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“When I bought this farm the earth was sterile. There were no animals.” – Professor Anne Rasa reminisced about moving to South Africa and finding her farm, a land of rolling red sand dunes, blue skies and scarce water. After years of re-wilding, this piece of the Kalahari is booming. Desert flowers and native bushes like sage have slowly taken over the barren dunes. Now, they provide shelter, food, and moisture to wildlife that little by little have been attracted by this new haven. Anne’s eyes twinkled while she relived the good times and the difficult times and how she loves sharing her Kalahari dream with visitors at Kalahari Trails.

“I wanted to find a piece of desert that had been destroyed by human abuse, bring it back to life, and give it back to nature.”- Prof. Anne Rasa

When we left her place we were so inspired by her story that a dream was born: we wanted to buy a farm in the Kalahari and return it to the wild.

Dream big, right?

This is not easy when 1) you don’t have any money and 2) you live on the other side of the world.

After that trip we moved to the U.S. and bought a house. The yard was in a terrible state and we’ve really enjoyed re-wilding it and witnessing how animals are coming back to this little piece of land. We built a pond for wildlife which has attracted numerous frogs and salamanders, we’ve planted native plants that are feeding and sheltering birds. We also let our grass go to seed so our birds and little rodents have food, and in turn they are food for the hawk and the screech owl family that live around here. We built a brush pile where chipmunks, birds and a large toad have made their homes. By keeping our outside lights to a bare minimum, nocturnal animals like fireflies are not disrupted and are booming.

A baby screech owl staring at the photographer

One of the baby screech owls that our owl neighbors raised last year

Over the years we have come to know the birds and mammals that live around us. We know where they den or nest and we make sure they raise their young undisturbed.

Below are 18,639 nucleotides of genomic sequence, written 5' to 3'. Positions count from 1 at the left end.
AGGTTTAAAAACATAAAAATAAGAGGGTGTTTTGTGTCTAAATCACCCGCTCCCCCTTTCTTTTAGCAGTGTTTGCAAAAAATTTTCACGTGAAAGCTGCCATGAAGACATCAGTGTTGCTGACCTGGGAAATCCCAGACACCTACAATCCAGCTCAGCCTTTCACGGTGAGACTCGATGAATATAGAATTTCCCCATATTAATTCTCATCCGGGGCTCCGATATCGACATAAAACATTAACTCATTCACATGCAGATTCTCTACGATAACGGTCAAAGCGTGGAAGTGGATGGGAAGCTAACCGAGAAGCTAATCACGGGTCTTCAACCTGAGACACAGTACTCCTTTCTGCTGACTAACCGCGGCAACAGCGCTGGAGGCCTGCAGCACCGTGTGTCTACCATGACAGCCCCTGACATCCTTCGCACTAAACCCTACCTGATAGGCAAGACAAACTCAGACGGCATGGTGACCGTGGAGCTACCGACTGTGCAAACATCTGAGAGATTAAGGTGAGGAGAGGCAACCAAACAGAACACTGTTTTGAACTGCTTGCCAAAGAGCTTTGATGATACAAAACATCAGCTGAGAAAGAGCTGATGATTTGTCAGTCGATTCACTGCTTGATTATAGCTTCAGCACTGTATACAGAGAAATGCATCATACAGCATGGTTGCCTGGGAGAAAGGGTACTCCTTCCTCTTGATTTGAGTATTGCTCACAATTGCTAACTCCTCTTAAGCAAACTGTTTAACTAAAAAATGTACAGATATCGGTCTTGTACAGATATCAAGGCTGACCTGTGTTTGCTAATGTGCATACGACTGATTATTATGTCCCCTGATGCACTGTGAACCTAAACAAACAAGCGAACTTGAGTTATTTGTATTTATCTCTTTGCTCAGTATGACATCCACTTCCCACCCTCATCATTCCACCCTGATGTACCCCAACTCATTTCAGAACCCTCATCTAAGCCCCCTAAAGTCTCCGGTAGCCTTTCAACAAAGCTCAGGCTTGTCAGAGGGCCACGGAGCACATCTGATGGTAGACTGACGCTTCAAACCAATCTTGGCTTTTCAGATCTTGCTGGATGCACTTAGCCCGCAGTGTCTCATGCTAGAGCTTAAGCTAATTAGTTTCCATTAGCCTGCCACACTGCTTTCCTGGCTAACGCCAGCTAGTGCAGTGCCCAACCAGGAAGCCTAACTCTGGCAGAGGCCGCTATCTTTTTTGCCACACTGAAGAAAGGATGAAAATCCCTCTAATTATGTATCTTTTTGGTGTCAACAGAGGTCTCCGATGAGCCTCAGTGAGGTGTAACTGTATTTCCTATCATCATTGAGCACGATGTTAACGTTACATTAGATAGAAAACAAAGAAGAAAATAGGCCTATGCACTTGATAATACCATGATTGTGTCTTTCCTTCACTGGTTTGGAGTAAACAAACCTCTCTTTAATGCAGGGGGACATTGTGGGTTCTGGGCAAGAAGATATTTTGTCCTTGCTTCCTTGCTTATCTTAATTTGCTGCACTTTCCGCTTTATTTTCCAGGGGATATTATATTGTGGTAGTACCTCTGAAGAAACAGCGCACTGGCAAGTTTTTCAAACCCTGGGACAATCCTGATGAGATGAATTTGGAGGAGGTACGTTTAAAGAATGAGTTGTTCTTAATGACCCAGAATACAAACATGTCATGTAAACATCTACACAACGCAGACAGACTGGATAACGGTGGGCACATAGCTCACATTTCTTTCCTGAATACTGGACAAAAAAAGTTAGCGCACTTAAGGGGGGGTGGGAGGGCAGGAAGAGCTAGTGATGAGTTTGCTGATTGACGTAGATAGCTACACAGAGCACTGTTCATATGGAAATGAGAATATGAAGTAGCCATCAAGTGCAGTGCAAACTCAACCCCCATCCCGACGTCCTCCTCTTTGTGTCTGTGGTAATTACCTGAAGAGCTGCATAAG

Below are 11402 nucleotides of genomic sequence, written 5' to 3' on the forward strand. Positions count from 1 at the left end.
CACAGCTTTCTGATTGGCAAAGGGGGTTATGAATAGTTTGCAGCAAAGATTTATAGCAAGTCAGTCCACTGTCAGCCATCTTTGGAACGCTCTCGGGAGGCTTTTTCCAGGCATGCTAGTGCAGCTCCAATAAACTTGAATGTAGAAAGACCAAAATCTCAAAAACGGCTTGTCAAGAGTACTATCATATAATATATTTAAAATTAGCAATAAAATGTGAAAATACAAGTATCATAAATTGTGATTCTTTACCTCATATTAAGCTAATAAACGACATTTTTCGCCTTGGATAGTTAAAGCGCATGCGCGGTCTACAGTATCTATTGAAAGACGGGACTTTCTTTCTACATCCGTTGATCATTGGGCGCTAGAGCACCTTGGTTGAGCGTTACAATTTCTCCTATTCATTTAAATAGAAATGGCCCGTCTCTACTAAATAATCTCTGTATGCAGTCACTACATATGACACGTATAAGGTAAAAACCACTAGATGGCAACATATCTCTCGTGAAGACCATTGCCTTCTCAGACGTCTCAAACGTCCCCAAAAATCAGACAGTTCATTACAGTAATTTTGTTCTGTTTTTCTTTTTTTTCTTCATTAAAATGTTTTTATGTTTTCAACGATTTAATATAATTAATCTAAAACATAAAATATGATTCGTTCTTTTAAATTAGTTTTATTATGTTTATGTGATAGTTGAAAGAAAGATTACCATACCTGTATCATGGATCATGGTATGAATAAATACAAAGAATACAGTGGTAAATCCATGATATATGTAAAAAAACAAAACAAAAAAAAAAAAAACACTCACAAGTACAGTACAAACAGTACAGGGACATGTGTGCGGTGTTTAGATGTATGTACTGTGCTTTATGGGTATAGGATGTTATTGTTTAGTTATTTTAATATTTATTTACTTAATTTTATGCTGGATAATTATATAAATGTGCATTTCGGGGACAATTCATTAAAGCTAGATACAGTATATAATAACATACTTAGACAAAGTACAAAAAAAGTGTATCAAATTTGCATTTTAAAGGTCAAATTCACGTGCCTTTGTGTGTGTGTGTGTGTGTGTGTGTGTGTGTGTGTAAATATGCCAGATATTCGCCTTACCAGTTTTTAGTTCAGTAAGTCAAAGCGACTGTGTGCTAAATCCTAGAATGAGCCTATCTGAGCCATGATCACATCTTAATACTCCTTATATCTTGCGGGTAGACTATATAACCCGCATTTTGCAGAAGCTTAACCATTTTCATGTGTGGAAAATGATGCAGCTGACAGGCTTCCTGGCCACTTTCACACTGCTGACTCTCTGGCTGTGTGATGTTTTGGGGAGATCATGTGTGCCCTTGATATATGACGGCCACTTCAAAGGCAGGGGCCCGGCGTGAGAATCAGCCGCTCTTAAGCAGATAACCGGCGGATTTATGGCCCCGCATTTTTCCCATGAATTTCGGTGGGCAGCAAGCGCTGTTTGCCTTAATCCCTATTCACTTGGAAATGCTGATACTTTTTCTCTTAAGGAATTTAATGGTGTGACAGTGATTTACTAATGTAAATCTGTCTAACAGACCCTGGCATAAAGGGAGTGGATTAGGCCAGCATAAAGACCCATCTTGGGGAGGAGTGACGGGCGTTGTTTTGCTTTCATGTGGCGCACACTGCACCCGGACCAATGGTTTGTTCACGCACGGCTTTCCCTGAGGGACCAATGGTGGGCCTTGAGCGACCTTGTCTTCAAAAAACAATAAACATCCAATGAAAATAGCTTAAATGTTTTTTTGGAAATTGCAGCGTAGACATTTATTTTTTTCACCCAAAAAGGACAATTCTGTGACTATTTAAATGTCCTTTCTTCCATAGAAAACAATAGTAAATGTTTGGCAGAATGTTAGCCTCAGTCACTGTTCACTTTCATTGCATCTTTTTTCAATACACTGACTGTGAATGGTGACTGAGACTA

But then something happened. Our neighbor.

On one side of our small property there are two adjacent lots. One contains a derelict house, the other is an empty lot about a third of an acre. Beyond that is a strip of forest, then a suburban neighborhood. When we bought our property five years ago, the empty lot next door was just a lawn and several trees, but since then has grown up to the first stages of a new forest and is full of life.  These two lots were owned by someone who wanted to develop them in a way that no tree, bush or flower would have a chance. “I’m going to bulldoze all of this and drop a trailer on it.” In developer terms this means “I’m going to kill everything and put the cheapest structure I can on it so I can get tons of money for it. Say goodbye to those magnificent trees. I am going to grow a sterile green lawn and spray roundup everywhere.”

The horror!

Two years passed since his first threat of raping this little piece of heaven in an urban area. We stressed out about what would happen to the screech owls and woodchucks and woodpecker and flying squirrels who live there, and the family of mischievous raccoons who make their rounds each night.

A hawk, a frog, a moth and another frog

Some of our wild neighbors: red-shouldered hawk, spring peeper, Nessus Sphinx and an Eastern green frog.

While they might not be leopards or rhinos or meerkats, they all deserve to keep their land, their homes. We people have taken too much already and we need to give something back. We can’t keep developing the land for human use without having some consideration and respect for everybody else who uses the same space. We are not alone. Urban wildlife and trees are also important. Definitely more important than building a garage so we can store even more crap that we don’t use.

We need every single bug, every single bird and every single flower. Because we are all in this together and we are all playing our part in this magical web of life. If something happens to the bugs, we’ll pay the consequences at some point. Nobody is more important than any other. We are all equal and we all need a home.

Let’s co-exist.

So when the opportunity arose, we had no doubt. We had to buy those lots so our neighbor wouldn’t destroy it. But we still had no money. We managed to figure out a plan, thanks to a family loan, that would work for us. And if even it has put us in even more debt, we are happy and relieved.

Our new wildlife refuge

Our new wildlife refuge

We closed on those properties a couple of weeks ago and now every time we see the woodchuck with her baby, or the woodpeckers nesting in that dead tree cavity, or listen to the screech owls neighing in the night,  we smile knowing that they’ll still have a home tomorrow.

As for us? We just need to work a little harder to make payments on the property, but everything is OK. Once our little neighbors are OK, we are OK.

And that’s what matters most to us.